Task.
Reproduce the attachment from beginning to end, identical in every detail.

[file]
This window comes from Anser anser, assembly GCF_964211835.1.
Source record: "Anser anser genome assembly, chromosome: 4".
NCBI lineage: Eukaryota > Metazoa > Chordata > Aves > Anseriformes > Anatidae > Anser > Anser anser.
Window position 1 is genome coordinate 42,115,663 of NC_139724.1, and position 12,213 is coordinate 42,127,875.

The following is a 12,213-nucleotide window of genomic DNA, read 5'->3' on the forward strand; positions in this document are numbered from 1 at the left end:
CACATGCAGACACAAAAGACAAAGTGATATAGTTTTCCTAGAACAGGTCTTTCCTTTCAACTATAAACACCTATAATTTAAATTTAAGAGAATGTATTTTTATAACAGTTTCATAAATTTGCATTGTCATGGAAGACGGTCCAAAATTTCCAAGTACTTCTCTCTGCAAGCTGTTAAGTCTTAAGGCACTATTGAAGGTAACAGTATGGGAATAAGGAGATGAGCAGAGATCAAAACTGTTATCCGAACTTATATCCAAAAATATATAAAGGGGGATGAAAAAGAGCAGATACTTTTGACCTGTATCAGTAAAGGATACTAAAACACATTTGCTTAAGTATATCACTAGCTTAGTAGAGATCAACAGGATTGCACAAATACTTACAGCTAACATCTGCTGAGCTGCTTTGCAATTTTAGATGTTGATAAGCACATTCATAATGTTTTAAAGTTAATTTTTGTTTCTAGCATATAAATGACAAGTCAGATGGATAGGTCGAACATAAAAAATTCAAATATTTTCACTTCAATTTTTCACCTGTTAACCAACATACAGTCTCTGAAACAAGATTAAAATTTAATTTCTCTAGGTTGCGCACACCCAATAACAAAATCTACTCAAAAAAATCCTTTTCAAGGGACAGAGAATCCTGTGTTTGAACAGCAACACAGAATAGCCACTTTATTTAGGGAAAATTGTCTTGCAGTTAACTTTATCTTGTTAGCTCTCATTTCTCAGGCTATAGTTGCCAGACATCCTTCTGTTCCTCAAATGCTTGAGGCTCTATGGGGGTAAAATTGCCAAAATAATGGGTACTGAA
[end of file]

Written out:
This window comes from Anser anser, assembly GCF_964211835.1.
Source record: "Anser anser genome assembly, chromosome: 4".
NCBI lineage: Eukaryota > Metazoa > Chordata > Aves > Anseriformes > Anatidae > Anser > Anser anser.
Window position 1 is genome coordinate 42,115,663 of NC_139724.1, and position 12,213 is coordinate 42,127,875.

The following is a 12,213-nucleotide window of genomic DNA, read 5'->3' on the forward strand; positions in this document are numbered from 1 at the left end:
CACATGCAGACACAAAAGACAAAGTGATATAGTTTTCCTAGAACAGGTCTTTCCTTTCAACTATAAACACCTATAATTTAAATTTAAGAGAATGTATTTTTATAACAGTTTCATAAATTTGCATTGTCATGGAAGACGGTCCAAAATTTCCAAGTACTTCTCTCTGCAAGCTGTTAAGTCTTAAGGCACTATTGAAGGTAACAGTATGGGAATAAGGAGATGAGCAGAGATCAAAACTGTTATCCGAACTTATATCCAAAAATATATAAAGGGGGATGAAAAAGAGCAGATACTTTTGACCTGTATCAGTAAAGGATACTAAAACACATTTGCTTAAGTATATCACTAGCTTAGTAGAGATCAACAGGATTGCACAAATACTTACAGCTAACATCTGCTGAGCTGCTTTGCAATTTTAGATGTTGATAAGCACATTCATAATGTTTTAAAGTTAATTTTTGTTTCTAGCATATAAATGACAAGTCAGATGGATAGGTCGAACATAAAAAATTCAAATATTTTCACTTCAATTTTTCACCTGTTAACCAACATACAGTCTCTGAAACAAGATTAAAATTTAATTTCTCTAGGTTGCGCACACCCAATAACAAAATCTACTCAAAAAAATCCTTTTCAAGGGACAGAGAATCCTGTGTTTGAACAGCAACACAGAATAGCCACTTTATTTAGGGAAAATTGTCTTGCAGTTAACTTTATCTTGTTAGCTCTCATTTCTCAGGCTATAGTTGCCAGACATCCTTCTGTTCCTCAAATGCTTGAGGCTCTATGGGGGTAAAATTGCCAAAATAATGGGTACTGAA